By Chris Williams
A spouse to Nineteenth-Century Britain provides 33 essays by means of professional students on all of the significant points of the political, social, financial and cultural historical past of england in the course of the past due Georgian and Victorian eras.
- Truly British, instead of English, in scope.
- Pays awareness to the stories of ladies in addition to of fellows.
- Illustrated with maps and charts.
- Includes publications to additional reading.
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Additional resources for A Companion to 19th-Century Britain
But whereas contemporaries had looked to Russia, Poland and Prussia, the long-term sources of wheat supply, aided by the dramatic fall in transportation costs after 1870, were to be the USA and Canada. 9 m in the decade 1860–9, before shooting up to £52 m in 1870–9, a figure which then remained more or less stable until 1900. 6 Much more immediate in effect, although only a subordinate issue in political debate, was the abandonment of imperial preference. Since the seventeenth century this policy had sought to bind the British empire together, and by the 1840s resulted in more favourable access to the British market for goods such as Canadian timber and West Indian sugar.
G. Kenwood and A. L. Lougheed, The Growth of the International Economy, 1820–2000 (1999), to K. H. O’Rourke and J. G. Williamson, Globalization and History: The Evolution of a NineteenthCentury Atlantic Economy (1999), and to the interpretative essay by P. K. O’Brien, ‘Imperialism and the rise and decline of the British economy, 1688–1989’, New Left Review, 238 (1999). The chapters by C. K. Harley and M. Edelstein in R. C. Floud and D. McCloskey, eds, The Economic History of Britain since 1700, vols 1 and 2 (1994) provide reliable, up-todate guides to central issues.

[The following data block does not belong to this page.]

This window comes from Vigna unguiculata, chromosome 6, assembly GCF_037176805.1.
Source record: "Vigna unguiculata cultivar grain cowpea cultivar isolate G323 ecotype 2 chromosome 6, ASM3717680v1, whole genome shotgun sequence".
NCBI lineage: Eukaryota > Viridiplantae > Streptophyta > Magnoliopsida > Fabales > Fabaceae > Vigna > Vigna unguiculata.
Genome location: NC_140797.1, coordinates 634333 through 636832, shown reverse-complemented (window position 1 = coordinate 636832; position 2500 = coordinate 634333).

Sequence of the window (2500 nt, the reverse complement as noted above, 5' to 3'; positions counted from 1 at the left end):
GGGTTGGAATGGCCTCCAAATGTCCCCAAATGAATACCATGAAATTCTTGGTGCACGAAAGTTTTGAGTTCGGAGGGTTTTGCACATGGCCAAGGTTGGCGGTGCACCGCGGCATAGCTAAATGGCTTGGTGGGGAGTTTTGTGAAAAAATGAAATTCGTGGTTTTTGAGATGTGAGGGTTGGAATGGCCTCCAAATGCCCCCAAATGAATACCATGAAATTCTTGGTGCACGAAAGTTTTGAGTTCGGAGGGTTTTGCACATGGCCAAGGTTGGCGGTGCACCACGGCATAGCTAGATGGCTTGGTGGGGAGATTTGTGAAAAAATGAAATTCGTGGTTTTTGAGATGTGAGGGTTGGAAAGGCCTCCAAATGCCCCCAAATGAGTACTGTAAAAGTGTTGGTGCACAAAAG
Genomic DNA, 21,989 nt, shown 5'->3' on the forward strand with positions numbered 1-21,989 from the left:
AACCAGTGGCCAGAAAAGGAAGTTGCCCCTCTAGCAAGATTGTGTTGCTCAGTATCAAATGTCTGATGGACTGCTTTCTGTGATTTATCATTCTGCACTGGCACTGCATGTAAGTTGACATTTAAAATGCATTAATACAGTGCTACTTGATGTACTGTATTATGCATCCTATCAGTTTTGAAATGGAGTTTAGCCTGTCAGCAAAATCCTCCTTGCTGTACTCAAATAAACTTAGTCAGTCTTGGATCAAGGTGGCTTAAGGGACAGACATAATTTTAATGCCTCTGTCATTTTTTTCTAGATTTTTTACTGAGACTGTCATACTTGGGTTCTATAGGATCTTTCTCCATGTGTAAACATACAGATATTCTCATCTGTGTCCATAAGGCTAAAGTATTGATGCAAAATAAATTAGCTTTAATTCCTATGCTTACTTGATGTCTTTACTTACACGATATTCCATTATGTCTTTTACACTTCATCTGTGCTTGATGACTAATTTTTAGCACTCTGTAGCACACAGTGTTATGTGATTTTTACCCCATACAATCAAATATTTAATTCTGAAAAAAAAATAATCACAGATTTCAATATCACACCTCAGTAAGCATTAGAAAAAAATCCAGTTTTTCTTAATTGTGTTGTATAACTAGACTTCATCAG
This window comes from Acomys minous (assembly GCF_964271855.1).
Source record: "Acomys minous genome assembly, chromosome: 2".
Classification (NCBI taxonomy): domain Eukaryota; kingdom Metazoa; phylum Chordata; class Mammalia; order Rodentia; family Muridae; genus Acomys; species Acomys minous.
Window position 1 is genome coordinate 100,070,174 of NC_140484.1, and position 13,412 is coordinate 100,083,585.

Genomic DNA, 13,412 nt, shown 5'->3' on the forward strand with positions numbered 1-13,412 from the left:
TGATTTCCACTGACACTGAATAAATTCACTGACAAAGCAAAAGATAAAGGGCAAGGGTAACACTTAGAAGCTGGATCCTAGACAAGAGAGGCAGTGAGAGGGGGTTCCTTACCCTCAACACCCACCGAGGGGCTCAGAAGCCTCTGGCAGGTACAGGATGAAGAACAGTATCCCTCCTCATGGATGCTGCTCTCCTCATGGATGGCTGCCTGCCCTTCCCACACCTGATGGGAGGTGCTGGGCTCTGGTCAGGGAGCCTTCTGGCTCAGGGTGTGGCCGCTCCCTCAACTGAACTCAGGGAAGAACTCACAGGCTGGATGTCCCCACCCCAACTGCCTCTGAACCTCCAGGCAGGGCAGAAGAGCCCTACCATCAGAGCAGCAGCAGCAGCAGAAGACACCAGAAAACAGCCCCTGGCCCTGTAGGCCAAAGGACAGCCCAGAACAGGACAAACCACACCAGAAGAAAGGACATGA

5. 6. 7. 8. 9. 10. 11. 12. 13. 14. 15. 16. 17. 18. 19. 20. 21. P. K. O’Brien, ‘Imperialism and the rise and decline of the British economy, 1688–1989’, New Left Review, 238 (1999), p. 62. C. K. Harley, ‘Foreign trade: comparative advantage and performance’, in R. C. Floud and D. McCloskey, eds, The Economic History of Britain since 1700, vol. 1, 1700–1860 (Cambridge, 1994), p. 305. L. H. Jenks, The Migration of British Capital to 1875 (London, 1971), p. 68. F. Crouzet, Britain Ascendant: Comparative Studies in Franco-British Economic History (Cambridge, 1990), p.
A Companion to 19th-Century Britain by Chris Williams